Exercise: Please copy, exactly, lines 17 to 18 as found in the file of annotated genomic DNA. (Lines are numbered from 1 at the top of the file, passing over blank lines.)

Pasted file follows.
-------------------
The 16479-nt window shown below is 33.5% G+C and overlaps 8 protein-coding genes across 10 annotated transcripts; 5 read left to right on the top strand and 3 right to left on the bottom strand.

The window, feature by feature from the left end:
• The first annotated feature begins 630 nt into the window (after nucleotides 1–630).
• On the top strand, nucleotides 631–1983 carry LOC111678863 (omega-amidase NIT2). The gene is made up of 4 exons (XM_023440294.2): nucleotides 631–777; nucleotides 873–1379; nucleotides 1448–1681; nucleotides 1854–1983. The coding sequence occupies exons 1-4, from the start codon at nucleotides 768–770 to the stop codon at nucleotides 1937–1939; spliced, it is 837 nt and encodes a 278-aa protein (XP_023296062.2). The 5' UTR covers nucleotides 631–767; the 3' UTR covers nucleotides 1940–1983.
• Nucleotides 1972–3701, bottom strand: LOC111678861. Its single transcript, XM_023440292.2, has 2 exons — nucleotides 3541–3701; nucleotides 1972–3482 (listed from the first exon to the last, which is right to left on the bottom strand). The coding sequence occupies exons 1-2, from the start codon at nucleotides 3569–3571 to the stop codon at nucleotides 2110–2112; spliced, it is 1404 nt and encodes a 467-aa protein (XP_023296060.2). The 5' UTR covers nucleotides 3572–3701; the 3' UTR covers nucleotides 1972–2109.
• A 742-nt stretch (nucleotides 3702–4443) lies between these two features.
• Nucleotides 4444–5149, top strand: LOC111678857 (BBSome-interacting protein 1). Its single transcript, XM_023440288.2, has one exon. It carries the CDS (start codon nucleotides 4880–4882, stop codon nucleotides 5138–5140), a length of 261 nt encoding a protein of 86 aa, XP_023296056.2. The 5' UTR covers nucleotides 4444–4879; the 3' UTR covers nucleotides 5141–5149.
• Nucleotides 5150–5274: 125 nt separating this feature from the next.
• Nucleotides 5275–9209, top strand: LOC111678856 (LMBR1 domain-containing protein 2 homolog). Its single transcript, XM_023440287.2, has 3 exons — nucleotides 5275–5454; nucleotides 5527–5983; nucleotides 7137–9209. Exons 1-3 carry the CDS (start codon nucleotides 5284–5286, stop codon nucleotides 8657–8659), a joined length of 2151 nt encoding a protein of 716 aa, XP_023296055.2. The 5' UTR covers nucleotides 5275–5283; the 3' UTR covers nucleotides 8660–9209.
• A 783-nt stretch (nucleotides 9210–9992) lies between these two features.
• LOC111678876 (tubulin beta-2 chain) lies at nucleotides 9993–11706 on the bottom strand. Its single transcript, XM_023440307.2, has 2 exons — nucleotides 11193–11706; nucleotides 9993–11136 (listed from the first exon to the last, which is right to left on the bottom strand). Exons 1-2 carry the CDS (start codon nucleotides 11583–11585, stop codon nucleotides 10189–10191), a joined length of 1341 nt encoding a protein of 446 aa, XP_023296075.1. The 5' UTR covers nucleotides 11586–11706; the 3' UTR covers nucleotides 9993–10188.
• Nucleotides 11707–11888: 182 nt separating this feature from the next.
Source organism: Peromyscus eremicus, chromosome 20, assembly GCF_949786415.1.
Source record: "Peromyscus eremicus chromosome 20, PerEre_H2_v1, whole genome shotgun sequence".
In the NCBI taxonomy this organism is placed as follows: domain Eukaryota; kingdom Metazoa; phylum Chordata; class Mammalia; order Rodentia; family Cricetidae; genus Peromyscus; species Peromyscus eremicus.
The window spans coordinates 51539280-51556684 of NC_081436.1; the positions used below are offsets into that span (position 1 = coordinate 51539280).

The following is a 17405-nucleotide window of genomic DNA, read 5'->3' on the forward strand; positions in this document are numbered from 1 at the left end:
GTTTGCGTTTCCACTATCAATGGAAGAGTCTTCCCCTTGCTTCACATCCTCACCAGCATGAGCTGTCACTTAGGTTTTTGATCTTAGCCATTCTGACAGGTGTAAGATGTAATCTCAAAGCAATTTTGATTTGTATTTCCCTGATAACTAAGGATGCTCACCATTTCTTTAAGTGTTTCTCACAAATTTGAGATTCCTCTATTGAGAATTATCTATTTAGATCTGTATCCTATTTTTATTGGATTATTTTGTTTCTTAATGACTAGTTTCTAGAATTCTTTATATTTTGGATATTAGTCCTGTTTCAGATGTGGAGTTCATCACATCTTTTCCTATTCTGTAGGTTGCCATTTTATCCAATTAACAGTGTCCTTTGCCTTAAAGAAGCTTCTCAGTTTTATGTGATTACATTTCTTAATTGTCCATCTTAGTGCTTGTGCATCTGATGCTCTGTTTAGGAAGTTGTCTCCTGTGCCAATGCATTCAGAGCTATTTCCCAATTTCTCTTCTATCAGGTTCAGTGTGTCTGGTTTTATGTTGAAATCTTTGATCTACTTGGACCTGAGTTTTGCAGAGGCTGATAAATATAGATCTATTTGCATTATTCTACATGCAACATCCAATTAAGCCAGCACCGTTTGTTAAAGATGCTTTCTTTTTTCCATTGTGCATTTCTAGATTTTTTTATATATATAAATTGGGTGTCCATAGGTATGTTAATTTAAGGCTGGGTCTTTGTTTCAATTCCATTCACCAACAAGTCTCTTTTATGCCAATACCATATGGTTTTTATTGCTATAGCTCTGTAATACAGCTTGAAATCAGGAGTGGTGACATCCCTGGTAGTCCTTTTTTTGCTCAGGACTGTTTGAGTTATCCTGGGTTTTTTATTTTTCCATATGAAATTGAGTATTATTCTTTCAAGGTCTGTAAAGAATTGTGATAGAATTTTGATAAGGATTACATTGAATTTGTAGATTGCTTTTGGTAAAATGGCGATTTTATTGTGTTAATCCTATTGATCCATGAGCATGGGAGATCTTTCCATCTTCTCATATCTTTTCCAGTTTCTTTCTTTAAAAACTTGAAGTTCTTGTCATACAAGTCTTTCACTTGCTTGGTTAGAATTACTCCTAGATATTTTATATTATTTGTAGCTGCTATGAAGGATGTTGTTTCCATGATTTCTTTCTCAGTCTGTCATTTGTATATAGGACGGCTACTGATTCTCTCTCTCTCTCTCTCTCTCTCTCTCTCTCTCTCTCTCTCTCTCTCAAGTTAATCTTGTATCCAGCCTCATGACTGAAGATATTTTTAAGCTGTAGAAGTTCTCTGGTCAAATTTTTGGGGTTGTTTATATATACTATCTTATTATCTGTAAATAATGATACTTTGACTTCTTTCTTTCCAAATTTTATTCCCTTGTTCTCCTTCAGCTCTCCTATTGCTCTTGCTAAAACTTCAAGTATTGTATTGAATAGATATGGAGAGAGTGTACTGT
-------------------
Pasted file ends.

The following is a 17405-nucleotide window of genomic DNA, read 5'->3' on the forward strand; positions in this document are numbered from 1 at the left end:
GTTTGCGTTTCCACTATCAATGGAAGAGTCTTCCCCTTGCTTCACATCCTCACCAGCATGAGCTGTCACTTAGGTTTTTGATCTTAGCCATTCTGACAGGTGTAAGATGTAATCTCAAAGCAATTTTGATTTGTATTTCCCTGATAACTAAGGATGCTCACCATTTCTTTAAGTGTTTCTCACAAATTTGAGATTCCTCTATTGAGAATTATCTATTTAGATCTGTATCCTATTTTTATTGGATTATTTTGTTTCTTAATGACTAGTTTCTAGAATTCTTTATATTTTGGATATTAGTCCTGTTTCAGATGTGGAGTTCATCACATCTTTTCCTATTCTGTAGGTTGCCATTTTATCCAATTAACAGTGTCCTTTGCCTTAAAGAAGCTTCTCAGTTTTATGTGATTACATTTCTTAATTGTCCATCTTAGTGCTTGTGCATCTGATGCTCTGTTTAGGAAGTTGTCTCCTGTGCCAATGCATTCAGAGCTATTTCCCAATTTCTCTTCTATCAGGTTCAGTGTGTCTGGTTTTATGTTGAAATCTTTGATCTACTTGGACCTGAGTTTTGCAGAGGCTGATAAATATAGATCTATTTGCATTATTCTACATGCAACATCCAATTAAGCCAGCACCGTTTGTTAAAGATGCTTTCTTTTTTCCATTGTGCATTTCTAGATTTTTTTATATATATAAATTGGGTGTCCATAGGTATGTTAATTTAAGGCTGGGTCTTTGTTTCAATTCCATTCACCAACAAGTCTCTTTTATGCCAATACCATATGGTTTTTATTGCTATAGCTCTGTAATACAGCTTGAAATCAGGAGTGGTGACATCCCTGGTAGTCCTTTTTTTGCTCAGGACTGTTTGAGTTATCCTGGGTTTTTTATTTTTCCATATGAAATTGAGTATTATTCTTTCAAGGTCTGTAAAGAATTGTGATAGAATTTTGATAAGGATTACATTGAATTTGTAGATTGCTTTTGGTAAAATGGCGATTTTATTGTGTTAATCCTATTGATCCATGAGCATGGGAGATCTTTCCATCTTCTCATATCTTTTCCAGTTTCTTTCTTTAAAAACTTGAAGTTCTTGTCATACAAGTCTTTCACTTGCTTGGTTAGAATTACTCCTAGATATTTTATATTATTTGTAGCTGCTATGAAGGATGTTGTTTCCATGATTTCTTTCTCAGTCTGTCATTTGTATATAGGACGGCTACTGATTCTCTCTCTCTCTCTCTCTCTCTCTCTCTCTCTCTCTCTCTCTCTCTCAAGTTAATCTTGTATCCAGCCTCATGACTGAAGATATTTTTAAGCTGTAGAAGTTCTCTGGTCAAATTTTTGGGGTTGTTTATATATACTATCTTATTATCTGTAAATAATGATACTTTGACTTCTTTCTTTCCAAATTTTATTCCCTTGTTCTCCTTCAGCTCTCCTATTGCTCTTGCTAAAACTTCAAGTATTGTATTGAATAGATATGGAGAGAGTGTACTGT